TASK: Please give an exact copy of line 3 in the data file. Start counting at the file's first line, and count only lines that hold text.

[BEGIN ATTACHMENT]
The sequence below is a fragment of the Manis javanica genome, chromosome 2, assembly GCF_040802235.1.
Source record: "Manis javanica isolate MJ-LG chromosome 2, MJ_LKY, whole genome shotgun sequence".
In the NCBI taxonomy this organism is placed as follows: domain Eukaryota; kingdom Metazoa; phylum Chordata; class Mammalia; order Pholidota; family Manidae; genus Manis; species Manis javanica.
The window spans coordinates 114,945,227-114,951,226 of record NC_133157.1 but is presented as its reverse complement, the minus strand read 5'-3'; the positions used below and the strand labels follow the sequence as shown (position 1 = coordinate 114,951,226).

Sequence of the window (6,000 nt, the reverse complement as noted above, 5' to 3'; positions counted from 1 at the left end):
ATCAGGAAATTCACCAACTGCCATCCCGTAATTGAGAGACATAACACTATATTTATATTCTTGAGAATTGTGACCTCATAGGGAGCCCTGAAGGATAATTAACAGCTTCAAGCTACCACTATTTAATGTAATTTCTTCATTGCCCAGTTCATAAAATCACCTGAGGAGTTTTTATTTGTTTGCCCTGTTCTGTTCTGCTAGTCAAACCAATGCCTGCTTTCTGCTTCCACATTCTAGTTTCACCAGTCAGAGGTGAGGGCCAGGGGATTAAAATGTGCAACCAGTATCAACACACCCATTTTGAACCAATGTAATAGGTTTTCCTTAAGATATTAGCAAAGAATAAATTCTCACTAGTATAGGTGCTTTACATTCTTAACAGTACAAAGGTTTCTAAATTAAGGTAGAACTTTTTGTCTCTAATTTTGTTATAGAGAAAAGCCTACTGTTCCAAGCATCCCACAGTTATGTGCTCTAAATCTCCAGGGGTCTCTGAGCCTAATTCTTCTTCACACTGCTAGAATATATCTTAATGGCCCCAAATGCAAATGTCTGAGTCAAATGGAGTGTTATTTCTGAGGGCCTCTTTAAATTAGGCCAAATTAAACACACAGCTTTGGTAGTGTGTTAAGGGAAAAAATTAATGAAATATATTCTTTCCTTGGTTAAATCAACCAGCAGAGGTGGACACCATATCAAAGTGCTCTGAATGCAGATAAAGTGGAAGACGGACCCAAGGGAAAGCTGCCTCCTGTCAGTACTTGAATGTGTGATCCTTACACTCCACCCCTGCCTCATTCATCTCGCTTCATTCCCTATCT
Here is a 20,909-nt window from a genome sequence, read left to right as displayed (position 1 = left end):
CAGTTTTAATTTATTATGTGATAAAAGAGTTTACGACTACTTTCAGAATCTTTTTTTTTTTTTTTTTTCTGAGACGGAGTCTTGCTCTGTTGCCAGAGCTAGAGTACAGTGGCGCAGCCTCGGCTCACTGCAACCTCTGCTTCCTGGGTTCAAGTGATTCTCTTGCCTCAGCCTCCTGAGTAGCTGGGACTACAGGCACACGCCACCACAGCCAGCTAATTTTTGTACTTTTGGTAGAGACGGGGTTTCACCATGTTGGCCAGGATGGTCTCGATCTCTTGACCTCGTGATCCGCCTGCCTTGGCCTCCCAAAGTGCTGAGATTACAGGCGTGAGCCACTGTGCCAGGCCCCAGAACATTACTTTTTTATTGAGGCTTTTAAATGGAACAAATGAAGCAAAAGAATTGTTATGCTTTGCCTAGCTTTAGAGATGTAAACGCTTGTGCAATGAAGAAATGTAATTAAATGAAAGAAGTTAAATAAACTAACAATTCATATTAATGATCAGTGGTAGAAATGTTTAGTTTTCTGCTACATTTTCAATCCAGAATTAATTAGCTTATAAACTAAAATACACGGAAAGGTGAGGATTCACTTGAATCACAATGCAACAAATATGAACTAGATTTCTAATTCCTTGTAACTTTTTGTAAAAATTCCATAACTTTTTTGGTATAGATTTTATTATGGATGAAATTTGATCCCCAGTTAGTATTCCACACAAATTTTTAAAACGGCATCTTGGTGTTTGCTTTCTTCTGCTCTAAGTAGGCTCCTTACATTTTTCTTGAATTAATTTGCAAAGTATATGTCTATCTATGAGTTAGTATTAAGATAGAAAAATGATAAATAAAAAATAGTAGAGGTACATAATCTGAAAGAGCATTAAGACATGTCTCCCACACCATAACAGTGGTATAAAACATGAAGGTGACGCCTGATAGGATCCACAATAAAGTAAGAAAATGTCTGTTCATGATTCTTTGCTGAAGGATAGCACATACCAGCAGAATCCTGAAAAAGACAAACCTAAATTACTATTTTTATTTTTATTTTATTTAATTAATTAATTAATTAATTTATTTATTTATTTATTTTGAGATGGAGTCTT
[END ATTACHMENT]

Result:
In the NCBI taxonomy this organism is placed as follows: domain Eukaryota; kingdom Metazoa; phylum Chordata; class Mammalia; order Pholidota; family Manidae; genus Manis; species Manis javanica.